The American Heart Association (AHA) is the latest victim of Twitter’s censorship policies, with one of its posts discussing the ill effects of COVID-19 vaccines getting suppressed. Headquartered in Dallas, Texas, AHA educates people on heart issues and was ranked as the 22nd largest charity in 2018 by Forbes magazine. Given such a prestigious standing, censoring AHA’s tweet has taken many by surprise.
On Nov. 8, AHA published a research report on its platform that investigated the effects of mRNA COVID-19 vaccines on the body. The study found that the vaccine “dramatically” increases the risk of Acute Coronary Syndrome (ACS). The research team had applied cardiac tests to measure patients’ risk of developing new acute coronary syndrome within five years. They found a 14 point increase in such risks among patients.
“We conclude that the mRNA vacs dramatically increase inflammation on the endothelium and T cell infiltration of cardiac muscle and may account for the observations of increased thrombosis, cardiomyopathy, and other vascular events following vaccination,” an abstract of the study states. Later, the AHA attached an “expression of concern” to the study in which the association warned that the report potentially contains errors.
AHA posted a link to the report on their Twitter account. The social media company quickly cracked down on the post, showing a warning message to users who click on the study link that it might be “unsafe” to visit the AHA website. Such designations are usually attached only to suspicious websites harboring malware and viruses. Twitter had recently extended the purview of the designation to “misleading content.”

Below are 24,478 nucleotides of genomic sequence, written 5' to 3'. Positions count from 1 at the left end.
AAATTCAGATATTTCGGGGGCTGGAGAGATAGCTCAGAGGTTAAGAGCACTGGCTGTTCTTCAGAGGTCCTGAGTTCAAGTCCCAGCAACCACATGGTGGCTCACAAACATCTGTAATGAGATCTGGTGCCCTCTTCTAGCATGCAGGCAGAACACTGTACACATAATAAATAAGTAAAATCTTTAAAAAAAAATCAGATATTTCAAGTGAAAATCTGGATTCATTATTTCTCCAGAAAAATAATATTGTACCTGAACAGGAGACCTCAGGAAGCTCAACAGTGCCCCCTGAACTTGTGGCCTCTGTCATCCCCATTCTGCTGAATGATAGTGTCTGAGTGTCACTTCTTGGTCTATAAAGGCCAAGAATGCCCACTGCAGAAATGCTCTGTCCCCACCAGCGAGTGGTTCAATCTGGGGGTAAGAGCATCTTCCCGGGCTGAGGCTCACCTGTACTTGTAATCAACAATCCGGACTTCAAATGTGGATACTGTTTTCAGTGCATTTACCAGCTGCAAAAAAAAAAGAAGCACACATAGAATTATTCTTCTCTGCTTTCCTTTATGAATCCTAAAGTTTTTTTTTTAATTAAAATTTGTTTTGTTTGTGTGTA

Twitter’s latest censorship crackdown comes as its CEO Jack Dorsey resigned from his post, allowing Chief Technology Officer Parag Agrawal to ascend as the new Chief Executive Officer.
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Some fear that Agarwal could be more pro-censorship, making things more difficult for Twitter users. In an interview with MIT Technology Review in November last year, Agarwal stated that one of the areas where Twitter’s role is emphasized is “who can be heard” and how the platform recommends content.
“Our role is not to be bound by the First Amendment, but our role is to serve a healthy public conversation and our moves are reflective of things that we believe lead to a healthier public conversation. The kinds of things that we do about this is, focus less on thinking about free speech, but thinking about how the times have changed,” Agarwal said.